Our baseline guarantee on all systems is to reduce radon below 1.9 pCi/L or below pending a physical walk through.
Midwest Radon Specialists prides itself in meticulously concealed radon mitigation systems. When conducting a visual inspection, we have two major considerations which help us to choose how we will route our radon system and where we will locate our suction point(s).
What will give us the lowest possible levels? We perform advanced diagnostics using Pressure Field Extension to help us assess the quantity of airflow underneath the basement slab before we begin drilling and routing your system.
Keeping the radon system tucked away, blended in, or completely out of sight is our specialty.
We are radon mitigation insured, certified through NRPP, and compliant with USEPA protocols and all Minnesota building codes that may apply. The system and materials are warrantied for 5 years. Warranties and Guarantees are transferable.
At Midwest Radon Specialists, we use Continuous Radon Monitors (CRM) to conduct radon tests. A test from a CRM requires a minimum of 48 hours, and it’s the only short-term test that allows homeowners and realtors to make a mitigation decision based on a single test. The test requires closed-building conditions, meaning windows on all levels and external doors are kept closed, for 12 hours prior to and during the measurement. This makes testing in Minnesota easier in the winter.
The CRM we use has 6 sensors that take (48) one hour readings, creates an itemized list, plots the data on a graph, and gives you a 48 hour average in pCi/L.
On average, radon systems will cost between $2,300 to $3,000. If the home requires extra sealing, multiple suction points, a crawlspace treatment, has old corroded duct work in the concrete slab etc, the price can go up.
We will drive up to an hour away (From Southdale Mall). Drives over 45 minutes away will have a trip charge added, as a 1 hour drive creates 6 man hours of driving when you include retrieving the radon test.
Each system is installed with a “U-Tube Manometer” on the system vent pipe. One side of the U-Tube has a vinyl tube that goes into the radon pipe. The suction created from the radon fan draws the oil up on one side of the U-Tube. The difference in height between the two oil levels indicates the suction in the pipe created by the radon fan, in units of inches of water column. If both oil columns are level, the fan is not running, and needs to be turned on or serviced. Please check your electrical panel to make sure a breaker is not tripped before making a service call.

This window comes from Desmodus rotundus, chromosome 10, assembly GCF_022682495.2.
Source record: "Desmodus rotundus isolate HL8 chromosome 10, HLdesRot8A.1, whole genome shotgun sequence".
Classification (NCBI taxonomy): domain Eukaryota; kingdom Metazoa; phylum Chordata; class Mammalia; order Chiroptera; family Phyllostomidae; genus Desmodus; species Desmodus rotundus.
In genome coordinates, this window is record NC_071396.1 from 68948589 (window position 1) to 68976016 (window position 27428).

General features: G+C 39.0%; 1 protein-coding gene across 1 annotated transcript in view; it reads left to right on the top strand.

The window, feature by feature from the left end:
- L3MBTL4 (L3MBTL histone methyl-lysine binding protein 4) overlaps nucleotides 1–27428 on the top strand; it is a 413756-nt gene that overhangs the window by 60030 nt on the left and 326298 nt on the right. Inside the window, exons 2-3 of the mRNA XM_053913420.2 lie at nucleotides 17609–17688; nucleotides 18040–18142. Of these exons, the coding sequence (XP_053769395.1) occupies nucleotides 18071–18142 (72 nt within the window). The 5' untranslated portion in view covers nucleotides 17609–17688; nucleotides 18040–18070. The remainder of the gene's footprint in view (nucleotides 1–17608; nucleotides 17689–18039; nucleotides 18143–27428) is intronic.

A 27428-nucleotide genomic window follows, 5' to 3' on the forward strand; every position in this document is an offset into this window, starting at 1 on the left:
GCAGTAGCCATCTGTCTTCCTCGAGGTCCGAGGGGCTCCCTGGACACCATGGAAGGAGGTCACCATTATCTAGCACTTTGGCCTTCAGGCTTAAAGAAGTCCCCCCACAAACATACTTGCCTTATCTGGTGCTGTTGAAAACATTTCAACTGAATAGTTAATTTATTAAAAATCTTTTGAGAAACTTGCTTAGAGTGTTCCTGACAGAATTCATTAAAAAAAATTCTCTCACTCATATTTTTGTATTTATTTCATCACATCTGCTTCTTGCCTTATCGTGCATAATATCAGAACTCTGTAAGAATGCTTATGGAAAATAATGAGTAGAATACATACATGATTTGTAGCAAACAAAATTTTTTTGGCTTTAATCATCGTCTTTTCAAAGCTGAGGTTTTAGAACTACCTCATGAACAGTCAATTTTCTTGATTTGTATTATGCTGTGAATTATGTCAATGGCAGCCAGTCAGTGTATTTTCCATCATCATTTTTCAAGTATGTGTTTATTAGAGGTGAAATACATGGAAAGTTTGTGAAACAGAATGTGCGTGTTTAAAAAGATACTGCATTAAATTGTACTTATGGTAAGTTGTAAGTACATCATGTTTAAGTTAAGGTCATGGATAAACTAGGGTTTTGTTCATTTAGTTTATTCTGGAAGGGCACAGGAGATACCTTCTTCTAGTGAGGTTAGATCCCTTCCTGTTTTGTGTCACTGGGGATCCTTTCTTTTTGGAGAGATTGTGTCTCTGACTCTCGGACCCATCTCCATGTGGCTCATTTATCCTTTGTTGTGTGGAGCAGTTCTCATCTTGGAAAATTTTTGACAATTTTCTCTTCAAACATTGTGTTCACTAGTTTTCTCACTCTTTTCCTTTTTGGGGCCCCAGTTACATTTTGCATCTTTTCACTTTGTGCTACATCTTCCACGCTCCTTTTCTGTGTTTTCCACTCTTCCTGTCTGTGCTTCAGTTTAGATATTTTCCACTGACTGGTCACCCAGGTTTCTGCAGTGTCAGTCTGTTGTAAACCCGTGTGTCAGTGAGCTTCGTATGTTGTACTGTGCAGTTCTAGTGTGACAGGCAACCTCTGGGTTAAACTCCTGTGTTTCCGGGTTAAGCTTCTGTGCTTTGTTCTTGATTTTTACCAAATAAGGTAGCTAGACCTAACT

Our system will reduce your radon levels to 1.9 pCi/L or below.
We can approach the install from a scientific standpoint to reduce your levels to the lowest achievable levels possible from the active soil depressurization radon mitigation method, but due to certain circumstances this can be a huge can of worms to open.
For example, Imagine your home is sitting on clay, such bad clay you could basically blow a bubble with it, and your basement is entirely finished, except a small unfinished furnace room. You have no sump basin or drain tile. One suction point may reduce the levels to an acceptable level, but to reduce levels below 1 in this instance could involve multiple suction points in living space that you would probably later want to have a remodeler finish with framing/drywall etc. Also depending on the layout and foundation size, could involve having multiple systems installed on either side of the home.
Yes, the more bare the structure is, the more options we have for routing and hiding pipes. Although we have done it, we don’t like to route our systems up 2.4 walls because the dimensions are actually 1.5 x 3.5, exactly the size of the PVC pipe we use, and the radon fan can cause vibration through the drywall making a noise we can’t muffle.
Festa. Because they’re German engineered motors, and fan charts will show you they out perform the rest of the radon fans.
Yes, any time the radon vent pipe penetrates a firewall.
When temperatures get to below 0 degrees Fahrenheit, external systems can freeze up pretty easily. In general freezes tend to be most severe during the first year your system is installed. After the first full year, the system will have worked out a lot of moisture, but some houses can continuously get saturated with moisture that the system pumps out, and when it’s cold enough they freeze up.
The best temporary solution is disconnecting the top rubber coupler and allowing the system to exhaust at ground level until the temp reaches 15 degrees. At this point the system will thaw itself and return back to normal. You can leave it turned on and just let it be, it will fix itself, but if you’d like the system to be working while it’s -20 below, you may have to disconnect the top coupler so it can exhaust at ground level. Never unplug the radon system or the fan will freeze up and will need to be taken inside a warm place to thaw.